On Monday I gave myself a Christmas present. I turned off my TV. More specifically, I canceled my DirecTV service, a satellite that will continue to beam a signal at my house, but that I will ignore and not pay for anymore. My monitor continues to live, but now it exists to stream internet content, some of which I generate. Except for that last part, this takes me back to how I started my adult life, TV-less.
Many people can proudly state that they survive without television, and have done so for years. I’m not a hard one to convince. That’s the way I started my adult life.
When I went to college I didn’t have one in the room. They may not have been allowed. Virginia Tech was a very strict school then. When I moved off campus my roommates had one, but it didn’t matter much because I was busy studying and barely surviving as an aerospace engineering student. When I graduated and headed west to my job at Boeing in Seattle I didn’t buy one because for awhile I was too concerned with paying for things like food and rent. I actually took a pay cut from my summer job in the steel mill to become an engineer. That says something about both places, but that’s another post.
Living without a TV is quiet and a wonderful incentive to read or get out of the house. It is not the life for a single, lazy, illiterate hermit.
I lived without one because I was addicted to it as a teenager. When there were only three or four networks it was possible to memorize the weekly schedule for optimal viewing. It was a geeky thing to do. I didn’t want to fall back into that habit. My parents weren’t so sure that it was a good idea to disconnect. So, they bought me a television for Christmas. I thanked them for the computer monitor, because that was all I expected to use it for. Kids never do the expected. I hooked it up to my Texas Instrument computer (remember those?), programmed in Basic, and stored the data on cassette tapes. But I hit the slippery slope and slid back into watching the networks, and then cable, and then satellite feeds for the next 28 years. My entertainment went from free to expensive so slowly that it was hard to notice.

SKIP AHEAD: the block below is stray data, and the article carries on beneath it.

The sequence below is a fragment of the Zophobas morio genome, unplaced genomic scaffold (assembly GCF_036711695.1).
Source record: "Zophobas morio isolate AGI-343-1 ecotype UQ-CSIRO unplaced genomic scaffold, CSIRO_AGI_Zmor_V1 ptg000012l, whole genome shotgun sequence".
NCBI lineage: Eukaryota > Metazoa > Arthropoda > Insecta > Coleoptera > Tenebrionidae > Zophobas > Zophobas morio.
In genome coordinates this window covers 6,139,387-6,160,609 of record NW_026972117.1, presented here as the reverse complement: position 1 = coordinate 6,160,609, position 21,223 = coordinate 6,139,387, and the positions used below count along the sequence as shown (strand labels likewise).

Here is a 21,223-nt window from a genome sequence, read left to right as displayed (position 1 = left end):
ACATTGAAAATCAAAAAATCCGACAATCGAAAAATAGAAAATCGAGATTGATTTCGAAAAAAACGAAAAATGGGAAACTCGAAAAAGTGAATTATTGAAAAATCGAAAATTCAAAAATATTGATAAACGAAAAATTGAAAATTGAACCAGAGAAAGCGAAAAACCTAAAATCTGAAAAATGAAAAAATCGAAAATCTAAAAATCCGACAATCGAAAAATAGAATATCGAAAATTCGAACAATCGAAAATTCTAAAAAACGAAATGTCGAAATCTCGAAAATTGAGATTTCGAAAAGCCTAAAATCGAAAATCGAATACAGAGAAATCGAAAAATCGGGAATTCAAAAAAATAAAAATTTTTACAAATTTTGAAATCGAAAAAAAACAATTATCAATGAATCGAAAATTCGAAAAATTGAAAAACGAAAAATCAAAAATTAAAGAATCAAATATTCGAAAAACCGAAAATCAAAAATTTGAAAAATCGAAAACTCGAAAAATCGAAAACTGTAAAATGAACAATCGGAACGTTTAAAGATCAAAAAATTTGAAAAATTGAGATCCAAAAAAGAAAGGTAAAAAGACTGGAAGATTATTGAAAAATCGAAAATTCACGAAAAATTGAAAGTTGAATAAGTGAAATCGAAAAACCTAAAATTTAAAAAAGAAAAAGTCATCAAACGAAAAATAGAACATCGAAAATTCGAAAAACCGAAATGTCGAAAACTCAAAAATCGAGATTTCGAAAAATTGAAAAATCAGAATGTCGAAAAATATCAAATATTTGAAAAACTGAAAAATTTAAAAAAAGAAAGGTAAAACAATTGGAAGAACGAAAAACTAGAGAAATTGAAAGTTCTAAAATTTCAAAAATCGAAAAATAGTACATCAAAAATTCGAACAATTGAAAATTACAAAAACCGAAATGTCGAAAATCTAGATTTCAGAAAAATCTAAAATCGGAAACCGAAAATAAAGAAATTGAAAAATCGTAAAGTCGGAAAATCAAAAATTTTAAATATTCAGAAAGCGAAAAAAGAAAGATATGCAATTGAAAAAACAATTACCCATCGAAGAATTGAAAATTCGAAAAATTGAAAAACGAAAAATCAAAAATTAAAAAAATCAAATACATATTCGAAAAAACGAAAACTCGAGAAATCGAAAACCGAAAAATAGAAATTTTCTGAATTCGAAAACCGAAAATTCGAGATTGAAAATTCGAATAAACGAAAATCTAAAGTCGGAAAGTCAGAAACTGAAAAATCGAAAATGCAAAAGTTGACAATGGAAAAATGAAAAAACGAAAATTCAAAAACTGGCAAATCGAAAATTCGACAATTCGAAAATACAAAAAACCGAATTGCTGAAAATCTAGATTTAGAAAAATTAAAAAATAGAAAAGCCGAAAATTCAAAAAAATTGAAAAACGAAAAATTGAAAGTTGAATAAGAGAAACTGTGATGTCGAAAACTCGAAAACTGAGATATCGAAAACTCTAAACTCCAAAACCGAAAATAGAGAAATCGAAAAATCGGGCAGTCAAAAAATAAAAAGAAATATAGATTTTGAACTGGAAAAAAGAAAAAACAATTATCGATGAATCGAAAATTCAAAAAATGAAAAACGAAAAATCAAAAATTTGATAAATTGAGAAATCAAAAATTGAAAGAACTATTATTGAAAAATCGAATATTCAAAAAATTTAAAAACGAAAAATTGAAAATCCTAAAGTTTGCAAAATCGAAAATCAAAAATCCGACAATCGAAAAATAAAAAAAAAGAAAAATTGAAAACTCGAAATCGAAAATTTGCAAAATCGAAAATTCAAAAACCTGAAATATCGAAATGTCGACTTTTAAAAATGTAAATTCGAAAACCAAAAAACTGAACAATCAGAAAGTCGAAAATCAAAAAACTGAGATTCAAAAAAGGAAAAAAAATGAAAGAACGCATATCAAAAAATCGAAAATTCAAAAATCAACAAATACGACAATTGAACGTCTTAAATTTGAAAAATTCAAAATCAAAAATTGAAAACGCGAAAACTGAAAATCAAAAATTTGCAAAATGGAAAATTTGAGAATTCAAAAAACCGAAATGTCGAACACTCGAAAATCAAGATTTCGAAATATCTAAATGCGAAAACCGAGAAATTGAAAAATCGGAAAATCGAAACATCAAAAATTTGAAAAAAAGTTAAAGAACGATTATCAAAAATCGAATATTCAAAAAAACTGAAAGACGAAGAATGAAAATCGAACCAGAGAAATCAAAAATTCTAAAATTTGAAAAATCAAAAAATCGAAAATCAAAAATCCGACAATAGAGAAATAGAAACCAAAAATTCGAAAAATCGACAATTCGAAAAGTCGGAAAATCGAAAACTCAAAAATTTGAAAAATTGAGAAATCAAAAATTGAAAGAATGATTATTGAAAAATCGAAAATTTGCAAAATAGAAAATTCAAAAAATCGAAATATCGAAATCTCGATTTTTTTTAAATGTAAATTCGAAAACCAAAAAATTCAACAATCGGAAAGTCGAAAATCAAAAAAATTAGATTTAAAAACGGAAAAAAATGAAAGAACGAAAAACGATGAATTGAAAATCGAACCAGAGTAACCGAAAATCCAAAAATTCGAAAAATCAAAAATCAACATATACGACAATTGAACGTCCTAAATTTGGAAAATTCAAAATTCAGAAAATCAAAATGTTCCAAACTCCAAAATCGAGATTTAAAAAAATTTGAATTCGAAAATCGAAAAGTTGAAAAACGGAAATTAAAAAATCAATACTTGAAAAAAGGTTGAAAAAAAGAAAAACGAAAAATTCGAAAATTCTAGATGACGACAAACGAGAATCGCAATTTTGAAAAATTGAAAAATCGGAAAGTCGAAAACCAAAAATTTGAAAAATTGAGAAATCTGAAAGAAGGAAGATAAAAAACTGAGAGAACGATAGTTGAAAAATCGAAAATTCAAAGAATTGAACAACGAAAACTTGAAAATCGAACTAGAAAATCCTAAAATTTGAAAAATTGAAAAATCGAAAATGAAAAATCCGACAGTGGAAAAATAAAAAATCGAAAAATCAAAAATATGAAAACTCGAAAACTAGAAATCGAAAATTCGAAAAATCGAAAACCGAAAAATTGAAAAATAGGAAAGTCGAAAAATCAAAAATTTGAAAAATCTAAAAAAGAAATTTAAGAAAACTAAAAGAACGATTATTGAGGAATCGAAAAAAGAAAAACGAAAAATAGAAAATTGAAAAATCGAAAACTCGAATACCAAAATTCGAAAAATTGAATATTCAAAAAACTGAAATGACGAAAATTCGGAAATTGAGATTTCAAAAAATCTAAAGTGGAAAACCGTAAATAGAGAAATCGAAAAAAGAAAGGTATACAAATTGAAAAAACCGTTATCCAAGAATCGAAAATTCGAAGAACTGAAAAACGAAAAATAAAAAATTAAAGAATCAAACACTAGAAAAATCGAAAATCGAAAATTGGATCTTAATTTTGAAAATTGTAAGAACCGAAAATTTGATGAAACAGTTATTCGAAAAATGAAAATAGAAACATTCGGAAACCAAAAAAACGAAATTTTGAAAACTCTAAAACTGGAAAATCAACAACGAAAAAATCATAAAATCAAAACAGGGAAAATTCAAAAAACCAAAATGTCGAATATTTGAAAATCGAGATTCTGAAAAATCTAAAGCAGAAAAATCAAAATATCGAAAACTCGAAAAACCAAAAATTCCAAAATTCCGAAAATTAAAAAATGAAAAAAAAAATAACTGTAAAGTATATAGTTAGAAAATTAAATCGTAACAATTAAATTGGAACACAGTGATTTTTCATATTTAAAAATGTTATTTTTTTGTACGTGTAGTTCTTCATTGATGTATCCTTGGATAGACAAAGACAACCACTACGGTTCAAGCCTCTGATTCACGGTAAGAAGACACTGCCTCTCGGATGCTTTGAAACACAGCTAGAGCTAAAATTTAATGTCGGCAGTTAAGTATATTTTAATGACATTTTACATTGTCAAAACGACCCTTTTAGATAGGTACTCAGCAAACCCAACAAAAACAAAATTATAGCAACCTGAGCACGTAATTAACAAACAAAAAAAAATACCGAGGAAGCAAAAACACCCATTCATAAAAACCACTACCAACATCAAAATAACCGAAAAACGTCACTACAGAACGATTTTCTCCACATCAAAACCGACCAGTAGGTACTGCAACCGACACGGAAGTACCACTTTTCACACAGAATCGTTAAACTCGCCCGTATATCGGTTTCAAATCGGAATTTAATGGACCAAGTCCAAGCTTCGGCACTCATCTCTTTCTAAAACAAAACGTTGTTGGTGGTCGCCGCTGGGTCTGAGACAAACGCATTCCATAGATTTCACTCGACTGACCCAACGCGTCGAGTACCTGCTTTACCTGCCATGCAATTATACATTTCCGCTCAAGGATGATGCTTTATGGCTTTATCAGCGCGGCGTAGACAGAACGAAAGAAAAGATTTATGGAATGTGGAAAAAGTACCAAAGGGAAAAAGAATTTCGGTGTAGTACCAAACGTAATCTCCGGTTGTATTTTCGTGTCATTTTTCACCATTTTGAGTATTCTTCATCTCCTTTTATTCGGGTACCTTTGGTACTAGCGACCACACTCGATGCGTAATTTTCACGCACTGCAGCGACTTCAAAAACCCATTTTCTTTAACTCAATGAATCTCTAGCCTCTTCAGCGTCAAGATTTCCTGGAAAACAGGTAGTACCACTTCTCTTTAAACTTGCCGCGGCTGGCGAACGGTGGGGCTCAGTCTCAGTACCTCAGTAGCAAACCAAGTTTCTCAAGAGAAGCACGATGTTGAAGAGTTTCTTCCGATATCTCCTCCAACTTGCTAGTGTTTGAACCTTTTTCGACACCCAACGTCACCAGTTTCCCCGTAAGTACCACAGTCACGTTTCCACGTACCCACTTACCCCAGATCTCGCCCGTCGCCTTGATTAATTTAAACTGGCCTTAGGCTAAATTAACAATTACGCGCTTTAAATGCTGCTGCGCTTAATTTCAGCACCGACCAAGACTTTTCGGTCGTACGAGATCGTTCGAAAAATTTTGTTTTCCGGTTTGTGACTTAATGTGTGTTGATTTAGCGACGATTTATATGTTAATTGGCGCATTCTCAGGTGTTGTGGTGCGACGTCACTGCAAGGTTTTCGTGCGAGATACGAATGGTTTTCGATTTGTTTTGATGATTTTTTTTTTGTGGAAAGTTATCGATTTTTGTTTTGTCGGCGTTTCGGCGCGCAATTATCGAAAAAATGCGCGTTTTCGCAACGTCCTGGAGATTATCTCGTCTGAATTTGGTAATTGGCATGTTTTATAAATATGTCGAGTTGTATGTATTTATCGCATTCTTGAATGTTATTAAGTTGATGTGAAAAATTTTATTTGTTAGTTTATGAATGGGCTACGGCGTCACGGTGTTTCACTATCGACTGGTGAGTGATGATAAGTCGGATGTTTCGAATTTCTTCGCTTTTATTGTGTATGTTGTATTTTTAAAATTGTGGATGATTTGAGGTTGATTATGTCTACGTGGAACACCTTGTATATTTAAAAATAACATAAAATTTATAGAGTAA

I’d heard about streaming, and did some via my computer, but my computer is old and some of the content buffered excessively. Finally I saw that the price of the simplest streaming boxes were about the same that I was paying for one month of satellite service. I watched the way I watched. And I found myself turning on the TV, scrolling through untold channels, probably settling on some rerun of a documentary, and then hitting MUTE or OFF when an noxious commercial came on. What was I paying for?
Television does have a place, but programming decisions made it less useful in my life. Originally I justified watching to keep aware of trends, the news, and the stock market. Trends are reflected on shows, but I can see many trends by walking through shops and going to dances. The news has switched from factual reporting to emotional commentary. Even CNBC, “First in Business Worldwide”, alienated me with some of their myopic and self-centered coverage during the financial crisis. Besides, getting information from their scrolling stock ticker is chaotic and random, while Yahoo Finance and Google Finance can provide me with better information in the time it takes to wait through one commercial.
Industries, technologies, trends, many aspects of our culture arise from a need, develop based on their environment, and come to believe themselves indispensable, but time can allow accumulated anachronisms and bureaucratic complexities. Simple actions and ideas can unseat them. Within physics, epicycles fell to Newton’s Law of Gravity. The Reformation fractured Catholicism because Martin Luther posted a note to a church door. Television is being challenged by the Internet. Steve Jobs frequently redefines experiences and industries. Imagine other ideas that are complex and anachronistic awaiting simple challengers: Microsoft Windows, the US Tax Code, anything in your life that inspires the response, “There’s got to be a simpler way”. Why do we (though not me anymore) commute for miles and hours in single occupancy vehicles?
Every change brings a need for education. Streaming video is better, but I miss some things (come on Alton Brown, get on hulu or Netflix) and I’m involved in a treasure hunt for some of the shows I know exist somewhere in that box (I bought a roku). But change is good. Education is good. And not having to watch alarmist ads for medical conditions is marvelous.
Getting rid of my TV service may not be as dramatic a change as accepting Newton’s laws, but it feels good to replace archaic complexity with modern simplicity.
(note: There’s a development within the world of Simple Living. The discussion forums from the Simple Living Network have a new home www.simplelivingforum.net courtesy of The New Road Map Foundation. More about this later.)